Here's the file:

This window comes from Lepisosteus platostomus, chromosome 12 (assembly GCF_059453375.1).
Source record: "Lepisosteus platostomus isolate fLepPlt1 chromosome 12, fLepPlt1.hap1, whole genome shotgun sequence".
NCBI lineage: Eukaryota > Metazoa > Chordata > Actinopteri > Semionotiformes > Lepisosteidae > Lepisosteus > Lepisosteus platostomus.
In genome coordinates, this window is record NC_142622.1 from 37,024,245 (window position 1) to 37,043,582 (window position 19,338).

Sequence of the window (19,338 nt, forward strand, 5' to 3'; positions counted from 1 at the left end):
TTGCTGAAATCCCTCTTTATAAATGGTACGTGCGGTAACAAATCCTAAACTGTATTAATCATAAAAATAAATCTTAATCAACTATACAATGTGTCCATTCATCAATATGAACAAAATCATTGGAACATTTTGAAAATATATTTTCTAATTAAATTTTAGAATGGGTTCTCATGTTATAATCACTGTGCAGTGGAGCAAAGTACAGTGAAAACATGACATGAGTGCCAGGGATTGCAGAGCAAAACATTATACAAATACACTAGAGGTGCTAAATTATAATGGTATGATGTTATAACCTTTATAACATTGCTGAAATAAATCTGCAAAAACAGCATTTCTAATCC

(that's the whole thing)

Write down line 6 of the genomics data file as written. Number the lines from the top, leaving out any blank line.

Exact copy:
TTGCTGAAATCCCTCTTTATAAATGGTACGTGCGGTAACAAATCCTAAACTGTATTAATCATAAAAATAAATCTTAATCAACTATACAATGTGTCCATTCATCAATATGAACAAAATCATTGGAACATTTTGAAAATATATTTTCTAATTAAATTTTAGAATGGGTTCTCATGTTATAATCACTGTGCAGTGGAGCAAAGTACAGTGAAAACATGACATGAGTGCCAGGGATTGCAGAGCAAAACATTATACAAATACACTAGAGGTGCTAAATTATAATGGTATGATGTTATAACCTTTATAACATTGCTGAAATAAATCTGCAAAAACAGCATTTCTAATCC